The Massachusetts Gaming Commission is scheduled to hold a final public hearing in Springfield today on the casino proposed by MGM. It is a last chance for commissioners to gauge public sentiment before completing a lengthy evaluation of the sole resort casino applicant in western Massachusetts.
Questions about ethics and possible conflicts of interest are clouding the effort to bring casino gambling to Massachusetts. There are calls for the chairman of the Massachusetts Gaming Commission to step down, and questions about the impartiality of a justice who will help decide if voters get a say on the fate of casinos.
Two western Massachusetts communities that went through an arbitration process to obtain payments intended to offset the impacts of a casino in Springfield appear to have done better financially than municipalities that accepted offers from casino giant MGM Resorts.
Longmeadow and West Springfield went to arbitration with MGM after failing to reach negotiated settlements with the casino company by an end-of- March deadline established by the Massachusetts Gaming Commission. By then MGM had reached surrounding community agreements with six other municipalities.
After a two-year battle that left MGM Resorts International as the last competitor standing to build a resort casino in western Massachusetts, the entertainment giant now wants to delay the ultimate prize—a Massachusetts casino license. A leading anti-casino advocate says it’s a sign MGM is nervous about the prospect Massachusetts voters could repeal casino gambling in a statewide referendum.
Thousands of Massachusetts residents are being surveyed as part of multi-year, multi-million dollar research project on the social and economic impacts of introducing casino gambling to the state.
The members of the UMass Amherst led research team say initial results will be reported to the Massachusetts Gaming Commission in September. These findings will be the baseline that will be used to measure changes in problem gambling, domestic violence, housing prices and a host of other socio-economic factors as casinos open over the next one to three years.
The effort to bring casino gambling to Massachusetts,which began almost two-and-a-half years ago, has hit some speed bumps along the way. Gambling opponents believe they still have a chance to shut down the fledgling industry in Massachusetts.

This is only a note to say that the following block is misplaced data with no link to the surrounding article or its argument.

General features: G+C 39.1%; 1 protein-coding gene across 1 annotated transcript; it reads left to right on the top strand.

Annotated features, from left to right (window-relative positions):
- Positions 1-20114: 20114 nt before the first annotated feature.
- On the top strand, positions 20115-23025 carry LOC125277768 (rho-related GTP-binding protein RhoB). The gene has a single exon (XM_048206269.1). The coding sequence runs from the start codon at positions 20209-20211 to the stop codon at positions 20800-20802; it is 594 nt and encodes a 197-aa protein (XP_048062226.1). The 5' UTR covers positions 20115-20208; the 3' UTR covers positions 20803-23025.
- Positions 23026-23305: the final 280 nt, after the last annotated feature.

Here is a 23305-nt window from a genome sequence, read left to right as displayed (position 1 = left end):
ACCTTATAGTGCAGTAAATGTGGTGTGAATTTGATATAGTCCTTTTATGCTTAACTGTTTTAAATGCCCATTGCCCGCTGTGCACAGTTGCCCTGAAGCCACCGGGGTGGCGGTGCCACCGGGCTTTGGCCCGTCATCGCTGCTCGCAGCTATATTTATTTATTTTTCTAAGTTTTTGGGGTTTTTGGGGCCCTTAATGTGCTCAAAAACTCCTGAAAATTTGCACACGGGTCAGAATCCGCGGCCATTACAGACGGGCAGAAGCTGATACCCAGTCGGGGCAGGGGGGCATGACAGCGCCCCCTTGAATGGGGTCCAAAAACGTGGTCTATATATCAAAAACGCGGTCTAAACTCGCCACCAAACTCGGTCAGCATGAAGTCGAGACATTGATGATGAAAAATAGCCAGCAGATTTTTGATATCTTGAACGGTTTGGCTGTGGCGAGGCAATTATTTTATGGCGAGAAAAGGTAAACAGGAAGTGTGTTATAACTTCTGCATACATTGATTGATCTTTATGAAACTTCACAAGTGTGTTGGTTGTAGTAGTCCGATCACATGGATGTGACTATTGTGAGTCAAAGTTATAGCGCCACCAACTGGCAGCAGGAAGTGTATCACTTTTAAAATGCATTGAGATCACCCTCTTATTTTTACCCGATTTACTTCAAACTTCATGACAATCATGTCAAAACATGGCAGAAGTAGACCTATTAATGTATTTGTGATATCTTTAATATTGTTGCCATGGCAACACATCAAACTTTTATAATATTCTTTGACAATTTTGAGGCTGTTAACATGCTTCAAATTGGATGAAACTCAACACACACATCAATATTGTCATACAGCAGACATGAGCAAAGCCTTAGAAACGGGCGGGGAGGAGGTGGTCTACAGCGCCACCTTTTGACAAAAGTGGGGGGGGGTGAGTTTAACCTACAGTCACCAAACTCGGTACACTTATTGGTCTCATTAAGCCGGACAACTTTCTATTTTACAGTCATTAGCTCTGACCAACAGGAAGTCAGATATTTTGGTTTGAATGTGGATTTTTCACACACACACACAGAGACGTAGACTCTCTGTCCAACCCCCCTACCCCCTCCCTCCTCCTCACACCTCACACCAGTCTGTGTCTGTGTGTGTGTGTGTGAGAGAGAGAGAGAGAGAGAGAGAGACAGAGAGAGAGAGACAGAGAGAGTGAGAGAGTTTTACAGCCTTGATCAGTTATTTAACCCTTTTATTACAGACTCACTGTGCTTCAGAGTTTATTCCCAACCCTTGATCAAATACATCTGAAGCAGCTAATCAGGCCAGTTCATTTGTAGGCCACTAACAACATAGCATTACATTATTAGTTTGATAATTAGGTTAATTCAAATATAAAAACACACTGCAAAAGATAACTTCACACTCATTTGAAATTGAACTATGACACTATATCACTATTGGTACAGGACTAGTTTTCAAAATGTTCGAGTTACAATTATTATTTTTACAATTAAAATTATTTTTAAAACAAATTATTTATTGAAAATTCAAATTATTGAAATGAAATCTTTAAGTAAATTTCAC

Supporters and opponents of MGM’s $800 million casino project in Springfield had a final chance last night to sound-off in front of Massachusetts gaming industry regulators. The state gaming commission held a final public hearing in Springfield as it prepares to award the lone casino license in western Massachusetts where MGM Springfield is the only applicant.
Construction is set to begin on the first major gambling facility in Massachusetts. On Friday, Penn National Gaming held a groundbreaking ceremony for a $225 million slots parlor at the Plainridge harness race track in Plainville.
The effort to bring Las Vegas-style gambling to Massachusetts hit a milestone today when regulators awarded the first casino license. The Massachusetts Gaming Commission awarded a license to Penn National Gaming to operate a slot machine parlor at a harness race track in Plainville on the Rhode Island border. WAMC’s Pioneer Valley Bureau Chief Paul Tuthill spoke with Clyde Barrow, a professor of public policy at UMass Dartmouth, who specializes in the gaming industry.
A harness racing track has been chosen by Massachusetts gambling regulators as the site of the state’s first casino. If all goes according to schedule, the casino that will have up to 1,250 slot machines, but no table games, will open just over a year from now.
The Massachusetts Gaming Commission, in the most significant decision of its two years in existence, voted 3-2 on Thursday to offer a license to Penn National Gaming to operate a slot machine parlor at the Plainridge harness racetrack. The track is in Plainville on the Rhode Island border.